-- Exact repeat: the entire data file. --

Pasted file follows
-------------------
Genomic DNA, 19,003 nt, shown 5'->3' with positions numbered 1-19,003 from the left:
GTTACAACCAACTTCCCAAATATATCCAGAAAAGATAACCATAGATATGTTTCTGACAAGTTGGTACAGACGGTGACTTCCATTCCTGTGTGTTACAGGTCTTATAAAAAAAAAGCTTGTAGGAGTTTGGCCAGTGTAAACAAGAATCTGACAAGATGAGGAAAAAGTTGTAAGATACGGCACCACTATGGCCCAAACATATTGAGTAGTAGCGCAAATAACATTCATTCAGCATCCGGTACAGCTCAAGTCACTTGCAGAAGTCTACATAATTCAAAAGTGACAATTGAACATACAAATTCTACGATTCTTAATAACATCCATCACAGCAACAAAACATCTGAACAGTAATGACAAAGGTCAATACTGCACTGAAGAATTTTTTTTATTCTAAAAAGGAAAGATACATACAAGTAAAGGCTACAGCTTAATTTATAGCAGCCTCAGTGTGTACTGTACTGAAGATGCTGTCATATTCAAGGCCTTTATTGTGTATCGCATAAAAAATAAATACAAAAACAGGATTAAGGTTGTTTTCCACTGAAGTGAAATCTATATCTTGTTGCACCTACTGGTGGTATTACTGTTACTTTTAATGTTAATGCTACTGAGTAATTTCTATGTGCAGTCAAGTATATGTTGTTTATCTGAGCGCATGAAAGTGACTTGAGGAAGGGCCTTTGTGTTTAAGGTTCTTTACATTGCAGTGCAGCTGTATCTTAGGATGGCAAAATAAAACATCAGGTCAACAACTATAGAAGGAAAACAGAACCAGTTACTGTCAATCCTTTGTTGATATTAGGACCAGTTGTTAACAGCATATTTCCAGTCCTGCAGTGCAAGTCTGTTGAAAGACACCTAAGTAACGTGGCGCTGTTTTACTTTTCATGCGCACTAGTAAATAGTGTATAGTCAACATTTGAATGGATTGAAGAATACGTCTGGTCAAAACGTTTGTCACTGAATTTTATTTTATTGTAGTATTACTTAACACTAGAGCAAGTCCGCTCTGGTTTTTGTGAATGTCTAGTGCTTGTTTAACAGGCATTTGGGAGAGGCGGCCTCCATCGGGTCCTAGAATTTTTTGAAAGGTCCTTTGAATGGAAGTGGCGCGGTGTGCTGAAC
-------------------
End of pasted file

Genomic DNA, 19,003 nt, shown 5'->3' with positions numbered 1-19,003 from the left:
GTTACAACCAACTTCCCAAATATATCCAGAAAAGATAACCATAGATATGTTTCTGACAAGTTGGTACAGACGGTGACTTCCATTCCTGTGTGTTACAGGTCTTATAAAAAAAAAGCTTGTAGGAGTTTGGCCAGTGTAAACAAGAATCTGACAAGATGAGGAAAAAGTTGTAAGATACGGCACCACTATGGCCCAAACATATTGAGTAGTAGCGCAAATAACATTCATTCAGCATCCGGTACAGCTCAAGTCACTTGCAGAAGTCTACATAATTCAAAAGTGACAATTGAACATACAAATTCTACGATTCTTAATAACATCCATCACAGCAACAAAACATCTGAACAGTAATGACAAAGGTCAATACTGCACTGAAGAATTTTTTTTATTCTAAAAAGGAAAGATACATACAAGTAAAGGCTACAGCTTAATTTATAGCAGCCTCAGTGTGTACTGTACTGAAGATGCTGTCATATTCAAGGCCTTTATTGTGTATCGCATAAAAAATAAATACAAAAACAGGATTAAGGTTGTTTTCCACTGAAGTGAAATCTATATCTTGTTGCACCTACTGGTGGTATTACTGTTACTTTTAATGTTAATGCTACTGAGTAATTTCTATGTGCAGTCAAGTATATGTTGTTTATCTGAGCGCATGAAAGTGACTTGAGGAAGGGCCTTTGTGTTTAAGGTTCTTTACATTGCAGTGCAGCTGTATCTTAGGATGGCAAAATAAAACATCAGGTCAACAACTATAGAAGGAAAACAGAACCAGTTACTGTCAATCCTTTGTTGATATTAGGACCAGTTGTTAACAGCATATTTCCAGTCCTGCAGTGCAAGTCTGTTGAAAGACACCTAAGTAACGTGGCGCTGTTTTACTTTTCATGCGCACTAGTAAATAGTGTATAGTCAACATTTGAATGGATTGAAGAATACGTCTGGTCAAAACGTTTGTCACTGAATTTTATTTTATTGTAGTATTACTTAACACTAGAGCAAGTCCGCTCTGGTTTTTGTGAATGTCTAGTGCTTGTTTAACAGGCATTTGGGAGAGGCGGCCTCCATCGGGTCCTAGAATTTTTTGAAAGGTCCTTTGAATGGAAGTGGCGCGGTGTGCTGAAC